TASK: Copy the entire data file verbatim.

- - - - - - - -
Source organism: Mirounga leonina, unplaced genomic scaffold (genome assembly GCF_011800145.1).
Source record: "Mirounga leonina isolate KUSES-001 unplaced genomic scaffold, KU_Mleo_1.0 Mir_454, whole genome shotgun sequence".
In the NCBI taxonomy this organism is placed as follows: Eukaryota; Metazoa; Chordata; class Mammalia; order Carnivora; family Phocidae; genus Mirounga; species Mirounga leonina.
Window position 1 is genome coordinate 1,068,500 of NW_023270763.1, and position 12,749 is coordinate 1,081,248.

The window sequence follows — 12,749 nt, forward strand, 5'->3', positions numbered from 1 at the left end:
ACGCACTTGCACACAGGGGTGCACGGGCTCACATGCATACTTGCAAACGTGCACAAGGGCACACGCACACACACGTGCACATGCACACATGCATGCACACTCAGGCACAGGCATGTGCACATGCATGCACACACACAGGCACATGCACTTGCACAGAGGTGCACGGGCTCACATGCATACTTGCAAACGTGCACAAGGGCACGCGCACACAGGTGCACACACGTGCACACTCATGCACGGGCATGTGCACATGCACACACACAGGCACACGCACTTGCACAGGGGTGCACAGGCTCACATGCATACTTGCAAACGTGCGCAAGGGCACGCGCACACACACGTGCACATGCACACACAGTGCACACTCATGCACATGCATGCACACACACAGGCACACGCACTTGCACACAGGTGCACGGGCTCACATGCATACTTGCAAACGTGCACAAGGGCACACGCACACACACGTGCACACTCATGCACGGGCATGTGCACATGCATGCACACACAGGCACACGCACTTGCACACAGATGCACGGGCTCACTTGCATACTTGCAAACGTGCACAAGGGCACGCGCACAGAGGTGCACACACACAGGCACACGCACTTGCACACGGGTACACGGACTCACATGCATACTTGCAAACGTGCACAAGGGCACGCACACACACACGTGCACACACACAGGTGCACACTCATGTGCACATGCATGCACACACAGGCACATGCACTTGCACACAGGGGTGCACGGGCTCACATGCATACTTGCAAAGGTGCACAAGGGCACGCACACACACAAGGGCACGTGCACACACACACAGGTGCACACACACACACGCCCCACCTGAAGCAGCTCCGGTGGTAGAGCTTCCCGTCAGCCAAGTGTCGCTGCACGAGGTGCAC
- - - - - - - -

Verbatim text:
Source organism: Mirounga leonina, unplaced genomic scaffold (genome assembly GCF_011800145.1).
Source record: "Mirounga leonina isolate KUSES-001 unplaced genomic scaffold, KU_Mleo_1.0 Mir_454, whole genome shotgun sequence".
In the NCBI taxonomy this organism is placed as follows: Eukaryota; Metazoa; Chordata; class Mammalia; order Carnivora; family Phocidae; genus Mirounga; species Mirounga leonina.
Window position 1 is genome coordinate 1,068,500 of NW_023270763.1, and position 12,749 is coordinate 1,081,248.

The window sequence follows — 12,749 nt, forward strand, 5'->3', positions numbered from 1 at the left end:
ACGCACTTGCACACAGGGGTGCACGGGCTCACATGCATACTTGCAAACGTGCACAAGGGCACACGCACACACACGTGCACATGCACACATGCATGCACACTCAGGCACAGGCATGTGCACATGCATGCACACACACAGGCACATGCACTTGCACAGAGGTGCACGGGCTCACATGCATACTTGCAAACGTGCACAAGGGCACGCGCACACAGGTGCACACACGTGCACACTCATGCACGGGCATGTGCACATGCACACACACAGGCACACGCACTTGCACAGGGGTGCACAGGCTCACATGCATACTTGCAAACGTGCGCAAGGGCACGCGCACACACACGTGCACATGCACACACAGTGCACACTCATGCACATGCATGCACACACACAGGCACACGCACTTGCACACAGGTGCACGGGCTCACATGCATACTTGCAAACGTGCACAAGGGCACACGCACACACACGTGCACACTCATGCACGGGCATGTGCACATGCATGCACACACAGGCACACGCACTTGCACACAGATGCACGGGCTCACTTGCATACTTGCAAACGTGCACAAGGGCACGCGCACAGAGGTGCACACACACAGGCACACGCACTTGCACACGGGTACACGGACTCACATGCATACTTGCAAACGTGCACAAGGGCACGCACACACACACGTGCACACACACAGGTGCACACTCATGTGCACATGCATGCACACACAGGCACATGCACTTGCACACAGGGGTGCACGGGCTCACATGCATACTTGCAAAGGTGCACAAGGGCACGCACACACACAAGGGCACGTGCACACACACACAGGTGCACACACACACACGCCCCACCTGAAGCAGCTCCGGTGGTAGAGCTTCCCGTCAGCCAAGTGTCGCTGCACGAGGTGCAC